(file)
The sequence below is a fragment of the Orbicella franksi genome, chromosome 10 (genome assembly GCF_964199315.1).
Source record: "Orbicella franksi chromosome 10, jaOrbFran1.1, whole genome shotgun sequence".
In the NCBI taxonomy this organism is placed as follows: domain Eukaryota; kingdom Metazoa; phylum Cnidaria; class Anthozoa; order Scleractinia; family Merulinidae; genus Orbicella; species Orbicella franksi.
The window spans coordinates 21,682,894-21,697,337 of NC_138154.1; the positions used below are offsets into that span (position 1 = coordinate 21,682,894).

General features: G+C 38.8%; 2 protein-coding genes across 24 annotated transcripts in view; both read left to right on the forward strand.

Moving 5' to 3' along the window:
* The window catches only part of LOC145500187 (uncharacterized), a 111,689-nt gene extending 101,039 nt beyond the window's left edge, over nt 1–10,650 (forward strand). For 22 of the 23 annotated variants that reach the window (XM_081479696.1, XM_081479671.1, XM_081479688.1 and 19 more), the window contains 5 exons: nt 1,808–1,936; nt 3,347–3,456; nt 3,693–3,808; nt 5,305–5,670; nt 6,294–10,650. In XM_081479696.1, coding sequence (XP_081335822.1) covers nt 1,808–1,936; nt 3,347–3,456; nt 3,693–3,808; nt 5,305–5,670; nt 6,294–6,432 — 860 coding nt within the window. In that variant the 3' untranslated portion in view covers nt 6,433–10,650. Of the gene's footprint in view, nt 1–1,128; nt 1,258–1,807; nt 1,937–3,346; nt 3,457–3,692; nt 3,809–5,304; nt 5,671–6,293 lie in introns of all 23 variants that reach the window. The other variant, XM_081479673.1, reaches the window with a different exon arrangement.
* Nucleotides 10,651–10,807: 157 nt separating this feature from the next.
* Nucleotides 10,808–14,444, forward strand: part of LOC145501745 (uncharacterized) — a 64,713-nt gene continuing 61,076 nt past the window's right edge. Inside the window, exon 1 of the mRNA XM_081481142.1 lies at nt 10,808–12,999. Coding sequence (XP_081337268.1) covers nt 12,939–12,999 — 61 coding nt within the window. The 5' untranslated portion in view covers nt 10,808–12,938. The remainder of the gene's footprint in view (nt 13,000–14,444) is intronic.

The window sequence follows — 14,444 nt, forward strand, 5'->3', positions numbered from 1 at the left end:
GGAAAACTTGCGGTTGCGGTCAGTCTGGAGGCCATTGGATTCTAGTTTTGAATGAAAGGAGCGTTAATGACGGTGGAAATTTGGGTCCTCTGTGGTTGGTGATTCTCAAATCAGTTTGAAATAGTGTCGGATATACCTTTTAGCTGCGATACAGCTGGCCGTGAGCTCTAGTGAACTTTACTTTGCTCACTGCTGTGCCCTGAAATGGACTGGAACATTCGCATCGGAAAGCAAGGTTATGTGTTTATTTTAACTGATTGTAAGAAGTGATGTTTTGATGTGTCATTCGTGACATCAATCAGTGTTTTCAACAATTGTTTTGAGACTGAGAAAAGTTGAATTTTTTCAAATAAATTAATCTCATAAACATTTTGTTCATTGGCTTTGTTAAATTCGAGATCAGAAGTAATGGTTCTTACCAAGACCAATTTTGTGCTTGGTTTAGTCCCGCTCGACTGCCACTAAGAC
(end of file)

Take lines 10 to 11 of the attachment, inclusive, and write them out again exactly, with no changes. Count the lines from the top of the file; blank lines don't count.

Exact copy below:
The window sequence follows — 14,444 nt, forward strand, 5'->3', positions numbered from 1 at the left end:
GGAAAACTTGCGGTTGCGGTCAGTCTGGAGGCCATTGGATTCTAGTTTTGAATGAAAGGAGCGTTAATGACGGTGGAAATTTGGGTCCTCTGTGGTTGGTGATTCTCAAATCAGTTTGAAATAGTGTCGGATATACCTTTTAGCTGCGATACAGCTGGCCGTGAGCTCTAGTGAACTTTACTTTGCTCACTGCTGTGCCCTGAAATGGACTGGAACATTCGCATCGGAAAGCAAGGTTATGTGTTTATTTTAACTGATTGTAAGAAGTGATGTTTTGATGTGTCATTCGTGACATCAATCAGTGTTTTCAACAATTGTTTTGAGACTGAGAAAAGTTGAATTTTTTCAAATAAATTAATCTCATAAACATTTTGTTCATTGGCTTTGTTAAATTCGAGATCAGAAGTAATGGTTCTTACCAAGACCAATTTTGTGCTTGGTTTAGTCCCGCTCGACTGCCACTAAGAC